Communicate timeframes. If the agent is unable to solve the problem right then on the phone, be sure to communicate timeframes to them. Failure to communicate timeframes accurately to the customer will result in further dissatisfaction and could escalate the situation even more.

Go Above and Beyond

Even if you know the situation was resolved to the customer’s satisfaction, ensure that the agent follows up with them to show that you care. It can be as easy as a quick phone call or email. If you’ve already established a relational connection with the customer, this added level of care will be especially appreciated. The agent could also use this opportunity to encourage them to contact them directly in the future should they need anything. 

Send a note or discount code. Send a handwritten note to the customer to apologize once again for their inconvenience and to thank them for their loyalty. If appropriate, offer them a discount code for their next purchase with the company. 

Follow other company’s examples such as Ritz-Carlton, who understands that offering a relatively small gift — all employees are empowered to spend up to $2,000 per day per guest — helps to reset the internal clock with a customer by establishing a new ‘last point of contact’. Or the story of Elder Glenn, an Ace Hardware chain owner who solved an issue of an agitated customer with just $5. He called this the ‘five dollar lifeboat’ and this small gesture helped to create a loyal lifelong customer.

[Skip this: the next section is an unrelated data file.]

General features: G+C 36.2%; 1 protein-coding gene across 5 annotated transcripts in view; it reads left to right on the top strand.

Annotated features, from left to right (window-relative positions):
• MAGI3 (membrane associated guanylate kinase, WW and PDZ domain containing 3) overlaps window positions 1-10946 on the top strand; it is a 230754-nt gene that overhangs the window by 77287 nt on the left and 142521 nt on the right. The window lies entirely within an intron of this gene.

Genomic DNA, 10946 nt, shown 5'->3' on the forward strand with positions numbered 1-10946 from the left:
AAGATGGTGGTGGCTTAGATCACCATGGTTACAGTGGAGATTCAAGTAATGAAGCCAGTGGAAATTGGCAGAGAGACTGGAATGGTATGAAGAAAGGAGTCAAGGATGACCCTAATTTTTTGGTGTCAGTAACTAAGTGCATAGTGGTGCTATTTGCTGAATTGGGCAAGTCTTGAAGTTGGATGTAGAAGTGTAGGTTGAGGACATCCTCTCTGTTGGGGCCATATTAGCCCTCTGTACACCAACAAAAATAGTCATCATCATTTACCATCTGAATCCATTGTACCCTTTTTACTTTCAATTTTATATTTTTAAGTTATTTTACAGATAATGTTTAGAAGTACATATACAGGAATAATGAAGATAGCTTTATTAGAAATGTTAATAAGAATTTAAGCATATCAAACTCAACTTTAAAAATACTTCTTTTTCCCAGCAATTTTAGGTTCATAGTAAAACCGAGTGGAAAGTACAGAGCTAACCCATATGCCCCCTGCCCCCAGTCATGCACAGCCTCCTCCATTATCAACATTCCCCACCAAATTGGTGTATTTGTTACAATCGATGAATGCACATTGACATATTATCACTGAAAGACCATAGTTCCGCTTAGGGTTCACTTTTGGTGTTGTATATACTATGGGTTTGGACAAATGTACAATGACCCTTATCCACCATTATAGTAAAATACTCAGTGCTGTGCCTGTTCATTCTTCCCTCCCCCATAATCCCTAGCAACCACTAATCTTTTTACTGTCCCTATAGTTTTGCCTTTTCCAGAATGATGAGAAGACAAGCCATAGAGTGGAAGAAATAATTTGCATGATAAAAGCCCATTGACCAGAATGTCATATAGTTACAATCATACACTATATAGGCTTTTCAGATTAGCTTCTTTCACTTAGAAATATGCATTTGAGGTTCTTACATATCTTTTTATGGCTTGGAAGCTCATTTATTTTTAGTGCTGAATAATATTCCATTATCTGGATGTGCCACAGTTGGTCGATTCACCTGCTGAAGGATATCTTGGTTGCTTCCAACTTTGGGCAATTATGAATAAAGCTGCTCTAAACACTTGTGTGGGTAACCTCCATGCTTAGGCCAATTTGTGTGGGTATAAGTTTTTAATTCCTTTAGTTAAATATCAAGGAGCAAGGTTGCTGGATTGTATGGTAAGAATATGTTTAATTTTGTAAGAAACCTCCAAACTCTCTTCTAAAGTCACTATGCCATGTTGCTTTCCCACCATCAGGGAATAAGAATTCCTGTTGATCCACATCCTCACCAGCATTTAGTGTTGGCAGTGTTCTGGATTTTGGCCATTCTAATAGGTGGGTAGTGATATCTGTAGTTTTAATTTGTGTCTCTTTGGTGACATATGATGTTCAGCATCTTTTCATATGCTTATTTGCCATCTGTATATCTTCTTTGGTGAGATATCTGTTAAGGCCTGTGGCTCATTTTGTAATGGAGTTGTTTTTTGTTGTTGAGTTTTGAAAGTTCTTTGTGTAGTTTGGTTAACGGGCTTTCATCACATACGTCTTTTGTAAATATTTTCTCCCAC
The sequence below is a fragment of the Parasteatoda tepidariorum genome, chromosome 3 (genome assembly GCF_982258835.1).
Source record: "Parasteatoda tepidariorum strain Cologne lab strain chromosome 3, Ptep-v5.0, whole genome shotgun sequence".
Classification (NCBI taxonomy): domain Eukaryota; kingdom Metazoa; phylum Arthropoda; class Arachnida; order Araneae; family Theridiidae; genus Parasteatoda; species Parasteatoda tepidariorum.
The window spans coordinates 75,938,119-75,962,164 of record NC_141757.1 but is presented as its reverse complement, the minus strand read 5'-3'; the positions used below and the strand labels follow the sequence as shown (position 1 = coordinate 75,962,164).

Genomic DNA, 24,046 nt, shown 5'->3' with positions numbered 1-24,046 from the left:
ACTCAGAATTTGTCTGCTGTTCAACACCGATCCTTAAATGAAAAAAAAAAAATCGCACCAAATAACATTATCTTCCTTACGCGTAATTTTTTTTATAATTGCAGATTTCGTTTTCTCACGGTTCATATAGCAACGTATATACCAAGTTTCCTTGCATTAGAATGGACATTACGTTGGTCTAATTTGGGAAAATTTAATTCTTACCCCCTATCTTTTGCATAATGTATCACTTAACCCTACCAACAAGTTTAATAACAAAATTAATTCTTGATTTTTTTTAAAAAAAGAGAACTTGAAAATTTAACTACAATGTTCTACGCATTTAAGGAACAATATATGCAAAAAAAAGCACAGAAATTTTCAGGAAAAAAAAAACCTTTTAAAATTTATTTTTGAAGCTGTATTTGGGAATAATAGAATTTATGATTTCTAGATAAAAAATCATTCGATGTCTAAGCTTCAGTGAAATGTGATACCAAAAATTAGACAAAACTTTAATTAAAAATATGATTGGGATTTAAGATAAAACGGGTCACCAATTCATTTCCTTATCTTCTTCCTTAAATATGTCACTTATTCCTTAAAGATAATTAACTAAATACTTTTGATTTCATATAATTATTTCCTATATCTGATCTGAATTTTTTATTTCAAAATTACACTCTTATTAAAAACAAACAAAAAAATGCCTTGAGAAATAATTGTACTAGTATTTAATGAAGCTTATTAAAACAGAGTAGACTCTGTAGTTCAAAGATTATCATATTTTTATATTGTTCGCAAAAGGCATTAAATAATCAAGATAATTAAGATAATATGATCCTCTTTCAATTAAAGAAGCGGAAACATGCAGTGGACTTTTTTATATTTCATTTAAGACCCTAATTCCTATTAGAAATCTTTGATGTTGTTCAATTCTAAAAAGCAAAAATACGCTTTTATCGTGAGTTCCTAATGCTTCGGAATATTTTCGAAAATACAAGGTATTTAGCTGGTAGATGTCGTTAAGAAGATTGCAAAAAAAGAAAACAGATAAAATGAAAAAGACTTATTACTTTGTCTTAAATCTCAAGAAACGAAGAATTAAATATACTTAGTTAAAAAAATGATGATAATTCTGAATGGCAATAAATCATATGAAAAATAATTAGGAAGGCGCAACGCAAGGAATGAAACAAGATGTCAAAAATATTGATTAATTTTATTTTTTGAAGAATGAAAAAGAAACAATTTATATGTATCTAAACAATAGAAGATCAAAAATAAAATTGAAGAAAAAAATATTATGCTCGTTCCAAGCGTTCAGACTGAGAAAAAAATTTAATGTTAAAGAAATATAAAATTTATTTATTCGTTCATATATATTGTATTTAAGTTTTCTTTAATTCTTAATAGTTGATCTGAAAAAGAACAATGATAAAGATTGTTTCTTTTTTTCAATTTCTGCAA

Using these processes will help your agents not only at work but also in every interaction in life. Simply listening and letting someone know they are heard and understood will quickly deescalate most of the conflicts we encounter in our lives. If your agents are able to control their emotions and remain calm during these customer encounters, the person on the other end of the channel will be more likely to relax as they share their frustrations. 

The next time you or your agents are faced with a frustrated customer, take a deep breath and really tune into what they are saying, and listen well. Acknowledge their frustration and apologize if necessary. Offer ways that you can rectify the situation for them and then follow up to make sure the air is clear and to show that you care. Empathy and kindness go a long way in building a relational connection and showing that you and your company care.


by Sarah Chambers, Editor-in-chief, Chatra.

Chatra helps you connect with your website visitors in real-time to answer questions and alleviate concerns more easily, building relationships to help them become customers. You can check out their “free forever” plan to see if Chatra is right for you.

To help support agents during difficult conversations, Zingtree’s agent scripting solution standardizes processes and gives team leads the peace of mind in knowing that every single customer interaction follows standard operating procedures, each and every time. It includes:

    • Fully digital solution — no more outdated paper scripts
    • Agent scripts that are easy to build, maintain and analyze
    • Simple interface that keeps agents focused and on-message
    • Performance reports keep managers informed and help guide internal improvements

To discover more, check out what our agent scripting tool can do for you, or request a demo from our friendly team!